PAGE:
NPR logo
Cedar Rapids, Iowa, 1 Year After Record Flood
  • Download
  • <iframe src="https://www.npr.org/player/embed/105285835/105285812" width="100%" height="290" frameborder="0" scrolling="no" title="NPR embedded audio player">
  • Transcript
Cedar Rapids, Iowa, 1 Year After Record Flood

U.S.

Cedar Rapids, Iowa, 1 Year After Record Flood

Cedar Rapids, Iowa, 1 Year After Record Flood
  • Download
  • <iframe src="https://www.npr.org/player/embed/105285835/105285812" width="100%" height="290" frameborder="0" scrolling="no" title="NPR embedded audio player">
  • Transcript

On June 13, 2008, the Cedar River crested almost 20 feet above flood level. That was more than 11 feet higher than the previous record flood. Heavy winter snows and an exceptionally wet spring, capped by torrential thunderstorms, swelled the river as wide as the Mississippi. Ten square miles of Cedar Rapids was under water — including about 1,000 businesses and more than 5,000 homes.

"We had 8 foot of water in the building," said flower shop owner Al Pierson. He's 6-foot-3 and stretches up to show how high the water rose in his shop in the northwest section of the city. It is a mostly working-class neighborhood across the river from downtown. It's full of older houses, many of which are boarded up or hollowed out.

That community, and the adjacent Czech Village neighborhood to the south, were the hardest hit by the floodwaters.

"We lost everything," Pierson said. "Everything in here looked like a bomb went off."

Pierson says that includes the adjacent house his grandparents built, and the one next door that he grew up in. His grandparents started the shop 80 years ago. It suffered $1 million in damages. Pierson didn't have insurance.

"What went through my mind: "I'm done. I'm finished. I'm out of business," Pierson said.

He eventually decided to clean up, repair and try to reopen. He became frustrated trying to obtain government assistance, but with a loan from the local credit union, the flower shop was able to reopen last November.

What Pierson lacks is many of his neighbors and customers. Few displaced residents have been able to repair or rebuild their homes.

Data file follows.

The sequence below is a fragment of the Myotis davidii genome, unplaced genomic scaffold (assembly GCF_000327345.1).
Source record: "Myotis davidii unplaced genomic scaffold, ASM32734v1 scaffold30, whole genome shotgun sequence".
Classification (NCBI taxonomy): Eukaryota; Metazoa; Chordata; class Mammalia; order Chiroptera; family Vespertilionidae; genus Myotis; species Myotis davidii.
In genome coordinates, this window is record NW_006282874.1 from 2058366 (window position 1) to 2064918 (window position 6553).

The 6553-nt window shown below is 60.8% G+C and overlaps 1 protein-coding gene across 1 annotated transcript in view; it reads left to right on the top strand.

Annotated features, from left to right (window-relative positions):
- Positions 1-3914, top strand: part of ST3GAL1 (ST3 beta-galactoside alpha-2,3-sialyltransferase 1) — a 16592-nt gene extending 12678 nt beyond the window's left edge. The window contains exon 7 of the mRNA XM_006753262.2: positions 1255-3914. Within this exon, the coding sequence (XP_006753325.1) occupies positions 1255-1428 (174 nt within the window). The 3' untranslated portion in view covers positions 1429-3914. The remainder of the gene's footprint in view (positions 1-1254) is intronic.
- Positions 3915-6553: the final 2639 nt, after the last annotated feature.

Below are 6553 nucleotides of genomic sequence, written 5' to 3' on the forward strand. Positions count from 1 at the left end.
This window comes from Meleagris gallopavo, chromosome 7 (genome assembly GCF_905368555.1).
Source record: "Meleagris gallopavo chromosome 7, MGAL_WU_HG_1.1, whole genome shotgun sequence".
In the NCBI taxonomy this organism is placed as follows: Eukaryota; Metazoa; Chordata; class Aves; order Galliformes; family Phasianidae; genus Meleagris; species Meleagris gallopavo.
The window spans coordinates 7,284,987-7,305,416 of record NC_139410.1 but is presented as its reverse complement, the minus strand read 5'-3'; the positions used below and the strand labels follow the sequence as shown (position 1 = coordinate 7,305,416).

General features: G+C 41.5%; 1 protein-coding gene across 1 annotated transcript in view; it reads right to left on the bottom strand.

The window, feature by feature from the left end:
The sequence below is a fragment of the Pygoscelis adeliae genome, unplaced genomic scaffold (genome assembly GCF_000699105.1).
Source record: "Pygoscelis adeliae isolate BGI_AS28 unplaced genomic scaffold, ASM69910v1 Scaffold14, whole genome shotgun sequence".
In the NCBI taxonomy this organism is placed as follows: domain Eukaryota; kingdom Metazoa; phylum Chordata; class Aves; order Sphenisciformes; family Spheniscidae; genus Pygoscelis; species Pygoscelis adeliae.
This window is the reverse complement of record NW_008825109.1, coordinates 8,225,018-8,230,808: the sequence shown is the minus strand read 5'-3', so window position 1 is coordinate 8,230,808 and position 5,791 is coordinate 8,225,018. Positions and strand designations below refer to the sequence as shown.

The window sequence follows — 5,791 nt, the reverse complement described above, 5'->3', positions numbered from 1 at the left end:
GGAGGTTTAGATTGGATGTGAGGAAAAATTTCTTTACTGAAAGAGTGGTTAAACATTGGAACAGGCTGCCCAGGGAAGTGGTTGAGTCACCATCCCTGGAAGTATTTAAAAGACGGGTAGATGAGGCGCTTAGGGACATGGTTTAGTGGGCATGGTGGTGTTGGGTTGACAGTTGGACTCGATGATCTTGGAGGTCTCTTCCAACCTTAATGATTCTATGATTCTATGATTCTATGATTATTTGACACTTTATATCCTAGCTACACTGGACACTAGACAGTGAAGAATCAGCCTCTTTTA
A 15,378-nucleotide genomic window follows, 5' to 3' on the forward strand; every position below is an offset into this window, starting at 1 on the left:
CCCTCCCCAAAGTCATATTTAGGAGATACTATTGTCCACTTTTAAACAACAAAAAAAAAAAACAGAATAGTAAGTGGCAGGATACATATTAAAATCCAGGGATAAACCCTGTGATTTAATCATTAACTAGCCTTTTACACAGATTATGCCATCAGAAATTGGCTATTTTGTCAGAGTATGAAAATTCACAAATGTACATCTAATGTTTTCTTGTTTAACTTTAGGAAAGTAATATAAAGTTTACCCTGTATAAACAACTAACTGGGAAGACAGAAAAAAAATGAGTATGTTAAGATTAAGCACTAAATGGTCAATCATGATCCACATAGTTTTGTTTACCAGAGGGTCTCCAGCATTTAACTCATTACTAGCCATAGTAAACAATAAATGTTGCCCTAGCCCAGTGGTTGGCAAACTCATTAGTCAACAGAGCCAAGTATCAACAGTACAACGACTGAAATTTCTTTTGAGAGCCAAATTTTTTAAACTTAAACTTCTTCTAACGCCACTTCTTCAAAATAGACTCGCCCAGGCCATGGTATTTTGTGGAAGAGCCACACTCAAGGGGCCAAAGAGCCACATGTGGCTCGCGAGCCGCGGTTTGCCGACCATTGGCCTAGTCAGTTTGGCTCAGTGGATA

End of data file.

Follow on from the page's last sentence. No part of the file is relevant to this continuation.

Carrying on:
There is some home rebuilding under way. Sometimes it's just one or two homes on a block, and much of the work is being done by volunteers. The few residents who can afford it are renovating their homes themselves.

The majority of the homes damaged or destroyed were small. They were valued at $50,000 to $80,000 and were occupied by lower income homeowners or renters. Few had flood insurance.

"For one flood survivor who is trying to rebuild their house, they have to go through nine steps with the federal government in order to get payment," said Lu Barron, chairwoman of the Linn County Board of Supervisors. "That is very cumbersome, it's very discouraging, and it makes recovery so slow."

Those who don't want to rebuild — or can't — are waiting for possible government buyouts. Many residents have run out of emergency government aid. Hundreds remain in FEMA trailers, while others struggle to pay for both rental housing and the mortgage on a flood-damaged home.

Housing and Urban Development Secretary Shawn Donovan, who was in Cedar Rapids this week, promised that the Obama administration would work to streamline the bureaucratic process.

He also announced $500 million in new federal flood recovery funds for Iowa. Some of that money will go toward the long-awaited buyouts.

But local officials say much more federal funding is needed, and it may take 10 years or more for Cedar Rapids to fully recover.

Comments

 

Please keep your community civil. All comments must follow the NPR.org Community rules and terms of use, and will be moderated prior to posting. NPR reserves the right to use the comments we receive, in whole or in part, and to use the commenter's name and location, in any medium. See also the Terms of Use, Privacy Policy and Community FAQ.